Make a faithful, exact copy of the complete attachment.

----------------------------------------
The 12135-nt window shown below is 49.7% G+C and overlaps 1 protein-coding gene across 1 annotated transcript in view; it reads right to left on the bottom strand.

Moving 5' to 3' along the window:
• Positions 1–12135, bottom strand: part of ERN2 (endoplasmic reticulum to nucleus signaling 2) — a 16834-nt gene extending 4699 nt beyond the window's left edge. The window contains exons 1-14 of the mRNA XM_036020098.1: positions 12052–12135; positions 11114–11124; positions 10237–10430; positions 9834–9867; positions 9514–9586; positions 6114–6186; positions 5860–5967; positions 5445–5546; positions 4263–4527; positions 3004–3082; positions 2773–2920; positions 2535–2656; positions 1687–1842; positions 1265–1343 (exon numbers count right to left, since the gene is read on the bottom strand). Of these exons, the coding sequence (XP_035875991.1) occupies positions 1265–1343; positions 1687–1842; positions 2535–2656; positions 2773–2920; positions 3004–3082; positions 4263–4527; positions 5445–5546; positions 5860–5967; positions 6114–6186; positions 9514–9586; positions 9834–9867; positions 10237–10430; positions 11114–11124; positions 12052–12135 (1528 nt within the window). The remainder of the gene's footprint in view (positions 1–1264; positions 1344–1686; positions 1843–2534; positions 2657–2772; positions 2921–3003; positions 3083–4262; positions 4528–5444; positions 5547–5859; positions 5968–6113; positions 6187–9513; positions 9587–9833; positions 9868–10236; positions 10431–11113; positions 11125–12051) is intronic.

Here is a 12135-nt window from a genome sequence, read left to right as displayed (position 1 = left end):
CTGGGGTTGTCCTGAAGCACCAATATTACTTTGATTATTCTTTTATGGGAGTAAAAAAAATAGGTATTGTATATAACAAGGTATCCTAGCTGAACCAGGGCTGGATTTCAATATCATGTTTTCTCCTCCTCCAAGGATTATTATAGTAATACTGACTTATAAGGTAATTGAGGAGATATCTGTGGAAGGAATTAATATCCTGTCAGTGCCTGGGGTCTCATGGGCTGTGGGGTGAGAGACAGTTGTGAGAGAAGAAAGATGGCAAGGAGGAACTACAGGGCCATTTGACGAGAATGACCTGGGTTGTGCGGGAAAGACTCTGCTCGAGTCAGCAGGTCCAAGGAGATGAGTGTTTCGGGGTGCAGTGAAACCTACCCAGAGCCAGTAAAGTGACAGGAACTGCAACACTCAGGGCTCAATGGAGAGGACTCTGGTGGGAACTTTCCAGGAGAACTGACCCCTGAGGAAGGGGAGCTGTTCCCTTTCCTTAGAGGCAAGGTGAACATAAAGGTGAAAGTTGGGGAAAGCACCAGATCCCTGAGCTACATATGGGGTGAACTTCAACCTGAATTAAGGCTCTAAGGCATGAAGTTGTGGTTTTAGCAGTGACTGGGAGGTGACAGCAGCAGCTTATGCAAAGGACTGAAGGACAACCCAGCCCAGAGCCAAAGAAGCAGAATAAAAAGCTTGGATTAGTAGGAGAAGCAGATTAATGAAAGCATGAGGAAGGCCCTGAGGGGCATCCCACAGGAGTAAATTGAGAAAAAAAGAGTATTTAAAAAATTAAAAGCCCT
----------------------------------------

The 12135-nt window shown below is 49.7% G+C and overlaps 1 protein-coding gene across 1 annotated transcript in view; it reads right to left on the bottom strand.

Moving 5' to 3' along the window:
• Positions 1–12135, bottom strand: part of ERN2 (endoplasmic reticulum to nucleus signaling 2) — a 16834-nt gene extending 4699 nt beyond the window's left edge. The window contains exons 1-14 of the mRNA XM_036020098.1: positions 12052–12135; positions 11114–11124; positions 10237–10430; positions 9834–9867; positions 9514–9586; positions 6114–6186; positions 5860–5967; positions 5445–5546; positions 4263–4527; positions 3004–3082; positions 2773–2920; positions 2535–2656; positions 1687–1842; positions 1265–1343 (exon numbers count right to left, since the gene is read on the bottom strand). Of these exons, the coding sequence (XP_035875991.1) occupies positions 1265–1343; positions 1687–1842; positions 2535–2656; positions 2773–2920; positions 3004–3082; positions 4263–4527; positions 5445–5546; positions 5860–5967; positions 6114–6186; positions 9514–9586; positions 9834–9867; positions 10237–10430; positions 11114–11124; positions 12052–12135 (1528 nt within the window). The remainder of the gene's footprint in view (positions 1–1264; positions 1344–1686; positions 1843–2534; positions 2657–2772; positions 2921–3003; positions 3083–4262; positions 4528–5444; positions 5547–5859; positions 5968–6113; positions 6187–9513; positions 9587–9833; positions 9868–10236; positions 10431–11113; positions 11125–12051) is intronic.

Here is a 12135-nt window from a genome sequence, read left to right as displayed (position 1 = left end):
CTGGGGTTGTCCTGAAGCACCAATATTACTTTGATTATTCTTTTATGGGAGTAAAAAAAATAGGTATTGTATATAACAAGGTATCCTAGCTGAACCAGGGCTGGATTTCAATATCATGTTTTCTCCTCCTCCAAGGATTATTATAGTAATACTGACTTATAAGGTAATTGAGGAGATATCTGTGGAAGGAATTAATATCCTGTCAGTGCCTGGGGTCTCATGGGCTGTGGGGTGAGAGACAGTTGTGAGAGAAGAAAGATGGCAAGGAGGAACTACAGGGCCATTTGACGAGAATGACCTGGGTTGTGCGGGAAAGACTCTGCTCGAGTCAGCAGGTCCAAGGAGATGAGTGTTTCGGGGTGCAGTGAAACCTACCCAGAGCCAGTAAAGTGACAGGAACTGCAACACTCAGGGCTCAATGGAGAGGACTCTGGTGGGAACTTTCCAGGAGAACTGACCCCTGAGGAAGGGGAGCTGTTCCCTTTCCTTAGAGGCAAGGTGAACATAAAGGTGAAAGTTGGGGAAAGCACCAGATCCCTGAGCTACATATGGGGTGAACTTCAACCTGAATTAAGGCTCTAAGGCATGAAGTTGTGGTTTTAGCAGTGACTGGGAGGTGACAGCAGCAGCTTATGCAAAGGACTGAAGGACAACCCAGCCCAGAGCCAAAGAAGCAGAATAAAAAGCTTGGATTAGTAGGAGAAGCAGATTAATGAAAGCATGAGGAAGGCCCTGAGGGGCATCCCACAGGAGTAAATTGAGAAAAAAAGAGTATTTAAAAAATTAAAAGCCCT